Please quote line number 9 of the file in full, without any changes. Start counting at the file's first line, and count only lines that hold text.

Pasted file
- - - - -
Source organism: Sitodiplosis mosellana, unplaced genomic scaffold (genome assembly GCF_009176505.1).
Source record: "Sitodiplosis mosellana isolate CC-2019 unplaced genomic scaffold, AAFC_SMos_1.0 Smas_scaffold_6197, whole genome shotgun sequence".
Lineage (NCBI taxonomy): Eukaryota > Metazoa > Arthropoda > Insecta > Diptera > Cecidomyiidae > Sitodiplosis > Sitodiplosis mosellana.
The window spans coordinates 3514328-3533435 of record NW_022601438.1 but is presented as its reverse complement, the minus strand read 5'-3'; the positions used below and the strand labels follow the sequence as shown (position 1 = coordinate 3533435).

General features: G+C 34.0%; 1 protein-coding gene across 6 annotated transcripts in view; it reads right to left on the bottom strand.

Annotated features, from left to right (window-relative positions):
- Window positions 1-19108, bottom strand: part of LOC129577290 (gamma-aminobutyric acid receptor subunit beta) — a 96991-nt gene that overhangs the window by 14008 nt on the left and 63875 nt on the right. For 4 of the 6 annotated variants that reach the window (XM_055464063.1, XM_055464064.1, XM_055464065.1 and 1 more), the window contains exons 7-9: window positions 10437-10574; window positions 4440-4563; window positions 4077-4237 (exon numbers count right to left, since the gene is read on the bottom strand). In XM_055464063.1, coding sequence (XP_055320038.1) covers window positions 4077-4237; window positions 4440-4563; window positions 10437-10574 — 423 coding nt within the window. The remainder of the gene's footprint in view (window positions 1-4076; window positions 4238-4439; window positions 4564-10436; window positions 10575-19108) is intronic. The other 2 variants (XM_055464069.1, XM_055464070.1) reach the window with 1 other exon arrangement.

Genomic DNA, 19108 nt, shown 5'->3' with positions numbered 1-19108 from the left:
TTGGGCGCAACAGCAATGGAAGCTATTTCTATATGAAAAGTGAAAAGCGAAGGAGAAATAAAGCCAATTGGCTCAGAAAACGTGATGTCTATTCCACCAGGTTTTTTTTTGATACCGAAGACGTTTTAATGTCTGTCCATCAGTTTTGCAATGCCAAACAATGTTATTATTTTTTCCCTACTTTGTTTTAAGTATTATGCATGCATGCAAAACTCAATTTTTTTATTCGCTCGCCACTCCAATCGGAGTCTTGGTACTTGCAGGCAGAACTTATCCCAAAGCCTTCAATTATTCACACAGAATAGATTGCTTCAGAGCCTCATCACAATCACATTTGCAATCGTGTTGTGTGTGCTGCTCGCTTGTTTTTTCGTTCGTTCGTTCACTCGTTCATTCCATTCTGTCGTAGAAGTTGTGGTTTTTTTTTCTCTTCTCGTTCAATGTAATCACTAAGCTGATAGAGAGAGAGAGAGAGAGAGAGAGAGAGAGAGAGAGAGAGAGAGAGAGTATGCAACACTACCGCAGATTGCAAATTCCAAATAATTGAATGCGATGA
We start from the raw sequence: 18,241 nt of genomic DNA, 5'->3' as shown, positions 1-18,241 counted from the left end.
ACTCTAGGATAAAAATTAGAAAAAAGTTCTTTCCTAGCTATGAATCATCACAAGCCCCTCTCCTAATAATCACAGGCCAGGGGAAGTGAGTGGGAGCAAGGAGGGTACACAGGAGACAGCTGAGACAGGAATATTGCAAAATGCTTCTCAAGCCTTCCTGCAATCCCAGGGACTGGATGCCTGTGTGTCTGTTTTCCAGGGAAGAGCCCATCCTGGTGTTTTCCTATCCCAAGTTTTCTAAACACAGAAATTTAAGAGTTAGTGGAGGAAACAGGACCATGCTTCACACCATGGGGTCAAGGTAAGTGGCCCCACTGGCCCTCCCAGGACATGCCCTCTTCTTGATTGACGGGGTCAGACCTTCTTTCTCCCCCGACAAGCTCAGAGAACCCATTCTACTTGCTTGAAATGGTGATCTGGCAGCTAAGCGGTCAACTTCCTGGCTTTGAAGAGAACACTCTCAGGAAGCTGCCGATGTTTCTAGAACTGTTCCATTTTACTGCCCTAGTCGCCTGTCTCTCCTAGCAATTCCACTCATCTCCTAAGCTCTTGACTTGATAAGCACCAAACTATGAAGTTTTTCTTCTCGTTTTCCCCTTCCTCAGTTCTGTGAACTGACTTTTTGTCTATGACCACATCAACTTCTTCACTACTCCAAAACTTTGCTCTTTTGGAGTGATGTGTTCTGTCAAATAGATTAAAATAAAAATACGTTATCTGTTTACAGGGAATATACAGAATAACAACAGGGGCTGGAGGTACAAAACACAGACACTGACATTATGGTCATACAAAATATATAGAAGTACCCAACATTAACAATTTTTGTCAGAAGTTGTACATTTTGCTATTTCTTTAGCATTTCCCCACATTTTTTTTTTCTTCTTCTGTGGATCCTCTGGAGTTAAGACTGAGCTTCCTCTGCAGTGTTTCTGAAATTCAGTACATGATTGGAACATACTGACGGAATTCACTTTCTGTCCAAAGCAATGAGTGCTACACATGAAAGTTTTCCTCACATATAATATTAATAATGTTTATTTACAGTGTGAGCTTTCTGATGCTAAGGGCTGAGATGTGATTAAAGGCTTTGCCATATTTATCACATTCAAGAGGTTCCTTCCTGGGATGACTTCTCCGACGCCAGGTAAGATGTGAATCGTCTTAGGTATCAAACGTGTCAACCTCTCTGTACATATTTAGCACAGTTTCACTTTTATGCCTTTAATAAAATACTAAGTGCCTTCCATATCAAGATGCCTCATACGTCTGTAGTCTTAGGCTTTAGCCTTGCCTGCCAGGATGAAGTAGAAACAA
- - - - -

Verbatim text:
TTGGGCGCAACAGCAATGGAAGCTATTTCTATATGAAAAGTGAAAAGCGAAGGAGAAATAAAGCCAATTGGCTCAGAAAACGTGATGTCTATTCCACCAGGTTTTTTTTTGATACCGAAGACGTTTTAATGTCTGTCCATCAGTTTTGCAATGCCAAACAATGTTATTATTTTTTCCCTACTTTGTTTTAAGTATTATGCATGCATGCAAAACTCAATTTTTTTATTCGCTCGCCACTCCAATCGGAGTCTTGGTACTTGCAGGCAGAACTTATCCCAAAGCCTTCAATTATTCACACAGAATAGATTGCTTCAGAGCCTCATCACAATCACATTTGCAATCGTGTTGTGTGTGCTGCTCGCTTGTTTTTTCGTTCGTTCGTTCACTCGTTCATTCCATTCTGTCGTAGAAGTTGTGGTTTTTTTTTCTCTTCTCGTTCAATGTAATCACTAAGCTGATAGAGAGAGAGAGAGAGAGAGAGAGAGAGAGAGAGAGAGAGAGAGAGAGTATGCAACACTACCGCAGATTGCAAATTCCAAATAATTGAATGCGATGA